P-cadherin overexpression occurs in about 30% of all breast carcinomas, being a poor prognostic factor for breast cancer patients. In a cellular background of wild-type E-cadherin, we have previously shown that its expression promotes invasion, motility and migration of breast cancer cells due to the induced secretion of metalloproteases (MMPs) to the extracellular medium and to the concomitant shedding of a pro-invasive soluble form of this protein (sP-cad). Azurin is secreted by Pseudomonas aeruginosa and induces in vitro and in vivo cytotoxicity after its preferential penetration in human cancer cells relative to normal cells. Three different breast cancer cell lines, MCF-7/AZ.Mock, MCF-7/AZ.Pcad and SUM149 were treated with sub-killing doses of azurin. Invasion of these cells was measured using Matrigel Invasion Assays and MTT assays were performed to determine cell viability upon treatment and the effects on cadherins expression was determined by Western blot and Immunofluorescence. Gelatin Zymography was used to determine activity of MMP2 in the conditioned media of azurin treated and untreated cells and the phosphorylation levels of intracellular signaling proteins were determined by Western blot. The invasive phenotype of these breast cancer cells was significantly reduced by azurin. Azurin (50-100 µM) also caused a specific decrease on P-cadherin protein levels from 30-50% in MCF-7/AZ.Pcad and SUM149 breast cancer cell lines, but the levels of E-cadherin remain unaltered. More, the levels of sP-cad and the activity of MMP2 were reduced in the extracellular media of azurin treated cells and we also observed a decrease in the phosphorylation levels of both FAK and Src proteins. Our data show that azurin specifically targets P-cadherin, not E-cadherin, abrogating P-cadherin-mediated invasive effects and signaling. Therefore, azurin could possibly be considered a therapeutic tool to treat poor-prognosis breast carcinomas overexpressing P-cadherin in a wild type E-cadherin context.

Broussard EK, Kim R, Wiley JC, et al.
Identification of putative immunologic targets for colon cancer prevention based on conserved gene upregulation from preinvasive to malignant lesions.
Cancer Prev Res (Phila). 2013; 6(7):666-74 [PubMed] Free Access to Full Article Related Publications
The length of time required for preinvasive adenoma to progress to carcinoma, the immunogenicity of colorectal cancer (CRC), and the identification of high-risk populations make development and testing of a prophylactic vaccine for the prevention of CRC possible. We hypothesized that genes upregulated in adenoma relative to normal tissue, which maintained increased expression in CRC, would encode proteins suitable as putative targets for immunoprevention. We evaluated existing adenoma and CRC microarray datasets and identified 160 genes that were ≥2-fold upregulated in both adenoma and CRC relative to normal colon tissue. We further identified 23 genes that showed protein overexpression in colon adenoma and CRC based on literature review. Silencing the most highly upregulated genes, CDH3, CLDN1, KRT23, and MMP7, in adenoma and CRC cell lines resulted in a significant decrease in viability (P < 0.0001) and proliferation (P < 0.0001) as compared to controls and an increase in cellular apoptosis (P < 0.05 for CDH3, KRT23). Results were duplicated across cell lines representing microsatellite instability, CpG island methylator, and chromosomal instability phenotypes, suggesting immunologic elimination of cells expressing these proteins could impact the progression of all CRC phenotypes. To determine whether these proteins were immunogens, we interrogated sera from early stage CRC patients and controls and found significantly elevated CDH3 (P = 0.006), KRT23 (P = 0.0007), and MMP7 (P < 0.0001) serum immunoglobulin G in cases as compared to controls. These data show a high throughput approach to the identification of biologically relevant putative immunologic targets for CRC and identified three candidates suitable for vaccine development.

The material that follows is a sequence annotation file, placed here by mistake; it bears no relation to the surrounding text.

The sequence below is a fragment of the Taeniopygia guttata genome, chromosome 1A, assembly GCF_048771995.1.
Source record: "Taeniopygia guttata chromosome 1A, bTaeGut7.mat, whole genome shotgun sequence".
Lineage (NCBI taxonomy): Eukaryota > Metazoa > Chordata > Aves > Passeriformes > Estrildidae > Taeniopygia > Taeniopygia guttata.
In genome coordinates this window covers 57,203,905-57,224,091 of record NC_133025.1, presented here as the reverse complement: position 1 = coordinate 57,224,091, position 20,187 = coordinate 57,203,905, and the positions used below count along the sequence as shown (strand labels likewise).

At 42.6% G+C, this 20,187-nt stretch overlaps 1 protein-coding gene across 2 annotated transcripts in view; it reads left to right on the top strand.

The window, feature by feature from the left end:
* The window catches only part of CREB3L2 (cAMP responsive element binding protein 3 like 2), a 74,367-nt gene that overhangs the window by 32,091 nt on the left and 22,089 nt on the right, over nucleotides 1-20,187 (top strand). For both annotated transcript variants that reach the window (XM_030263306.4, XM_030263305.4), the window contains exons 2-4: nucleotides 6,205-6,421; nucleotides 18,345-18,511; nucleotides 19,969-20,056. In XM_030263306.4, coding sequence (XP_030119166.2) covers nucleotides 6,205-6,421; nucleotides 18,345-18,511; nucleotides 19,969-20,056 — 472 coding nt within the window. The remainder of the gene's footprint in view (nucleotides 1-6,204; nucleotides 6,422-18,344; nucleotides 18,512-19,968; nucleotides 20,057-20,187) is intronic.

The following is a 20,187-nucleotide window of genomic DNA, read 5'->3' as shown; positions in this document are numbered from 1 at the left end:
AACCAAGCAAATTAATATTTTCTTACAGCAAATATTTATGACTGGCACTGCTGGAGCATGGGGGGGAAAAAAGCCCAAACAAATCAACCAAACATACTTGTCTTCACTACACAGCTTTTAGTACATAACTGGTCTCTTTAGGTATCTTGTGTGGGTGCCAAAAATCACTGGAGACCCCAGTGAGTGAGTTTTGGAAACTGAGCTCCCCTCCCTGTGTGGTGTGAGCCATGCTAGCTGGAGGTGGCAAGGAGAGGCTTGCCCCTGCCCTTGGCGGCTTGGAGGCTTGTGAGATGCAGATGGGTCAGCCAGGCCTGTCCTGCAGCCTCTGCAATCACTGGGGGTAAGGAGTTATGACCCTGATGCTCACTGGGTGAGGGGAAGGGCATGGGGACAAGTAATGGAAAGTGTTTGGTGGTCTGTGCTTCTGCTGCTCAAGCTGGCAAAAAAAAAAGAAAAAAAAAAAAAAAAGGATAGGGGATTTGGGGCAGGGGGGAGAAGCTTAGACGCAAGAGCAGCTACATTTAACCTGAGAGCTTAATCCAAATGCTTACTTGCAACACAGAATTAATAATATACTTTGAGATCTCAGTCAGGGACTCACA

Albergaria A, Resende C, Nobre AR, et al.
CCAAT/enhancer binding protein β (C/EBPβ) isoforms as transcriptional regulators of the pro-invasive CDH3/P-cadherin gene in human breast cancer cells.
PLoS One. 2013; 8(2):e55749 [PubMed] Free Access to Full Article Related Publications
P-cadherin is a cell-cell adhesion molecule codified by the CDH3 gene, which expression is highly associated with undifferentiated cells in normal adult epithelial tissues, as well as with poorly differentiated carcinomas. In breast cancer, P-cadherin is frequently overexpressed in high-grade tumours and is a well-established indicator of aggressive tumour behaviour and poor patient prognosis. However, till now, the mechanisms controlling CDH3 gene activation have been poorly explored. Since we recently described the existence of several CCAAT/Enhancer Binding Protein β (C/EBPβ) transcription factor binding sites at the CDH3 promoter, the aim of this study was to assess if the distinct C/EBPβ isoforms were directly involved in the transcriptional activation of the CDH3 gene in breast cancer cells. DNA-protein interactions, mutation analysis and luciferase reporter assay studies have been performed. We demonstrated that C/EBPβ is co-expressed with P-cadherin in breast cancer cells and all the three isoforms function as transcriptional regulators of the CDH3 gene, directly interacting with specific regions of its promoter. Interestingly, this transcriptional activation was only reflected at the P-cadherin protein level concerning the LIP isoform. Taken together, our data show that CDH3 is a newly defined transcriptional target gene of C/EBPβ isoforms in breast cancer, and we also identified the binding sites that are relevant for this activation.